The deaths of millions. Eli finds it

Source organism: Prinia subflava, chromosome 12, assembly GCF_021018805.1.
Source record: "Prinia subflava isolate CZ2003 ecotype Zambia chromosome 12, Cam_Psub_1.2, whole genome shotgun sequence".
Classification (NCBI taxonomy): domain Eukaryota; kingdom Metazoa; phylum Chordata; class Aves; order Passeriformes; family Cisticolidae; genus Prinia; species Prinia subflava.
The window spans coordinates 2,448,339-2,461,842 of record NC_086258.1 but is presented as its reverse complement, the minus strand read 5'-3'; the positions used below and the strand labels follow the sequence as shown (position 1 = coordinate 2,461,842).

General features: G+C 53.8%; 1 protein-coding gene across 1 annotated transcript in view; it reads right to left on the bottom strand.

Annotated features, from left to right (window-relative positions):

The Belief of God and Spirituality          The novel Night, by Eliezer Wiesel, is a book written about the author himself. It is about his experiences and challenges he had endured during the Holocaust, as he is Jewish. Eli questions his belief within faith and spirituality due to the severe conditions and situations he was put in. In the beginning of the book, he mentions the fact that he was separated from his family when put into the camp. Secondly, he talks about the traumatizing experiences of having to watch humanity kill their own, and watching experiments being conducted on those who knew no better. The camps were enough of a reason for him to change his beliefs, as they were the place of the deaths of millions. Eli finds it harder to believe there is a God, or that God is always there for humanity; though he did not have these thoughts before he was challenged with these obstacles.     Eli’s main conflict in this novel would be sustaining his belief in God. To begin, Eli is traumatized by having to watch humanity sink to one of its lowest points in history. He is captivated by the change in heart so many prisoners shared when put in severe conditions. How some were willing to do anything, just to survive another day; including betraying or hurting their own blood. “Religion is based on two concepts; that God is everywhere, even within an individual. Faith is based on questions, not answers.”, a quote from the recurring character, Moshe the Beadle. Eli feels he is mislead by the actions of these betraying prisoners; why would God be so cruel to make them turn on those who they loved? Eli is taught and raised that God is watching from above, and that he is good. Eli is put to the test when he is forced to watch the hanging of other prisoners. He cannot seem to bear the thought of religion after witnessing the Gestapo hang a small child, only to demonstrate the act of true evil. It is at points like this, where he had lost all faith and hope in humanity. The prisoners seem to become cold-hearted and turn their backs towards each other; their only concern is survival. These horrid events in the multiple concentration camps and the inevitable deaths of many lead Elie to wonder how the world can hold so much grudge and fury, only to make matters worse, instead of making amends.In conclusion, the novel Night by Eliezer Wiesel is just one of the millions of stories people held in the holocaust. This book and autobiography shares the details of the life of Elie, and the change in his faith in God, and it takes readers on a heart changing story of the challenges Elie must face in order to survive these concentration camps. He is confused by this because prior to being put in this camp, he did not experience any truly harsh times; but all of à sudden, he is a prisoner fighting for his life. The struggle for survival changed Elie in ways no human should ever be changed, the faith he held in his Lord and Saviour, converted to confusion. The separation between him and his family is one of the major impacts, but his father is important, for if he had no one who he could not consistently depend on, he would have ought to believe that hope and humanity was completely lost.  The traumatizing actions of those who held power and of those did not. Both were willing to do anything to survive one more day, or willing to do anything to demonstrate the act of hate and cruelty. This gave him any more of a reason to change his thoughts. In the end, it is no doubt that Elie has evolved from  innocent, unknowing school boy, to a scarred young man whose mind is set on one thing; survival.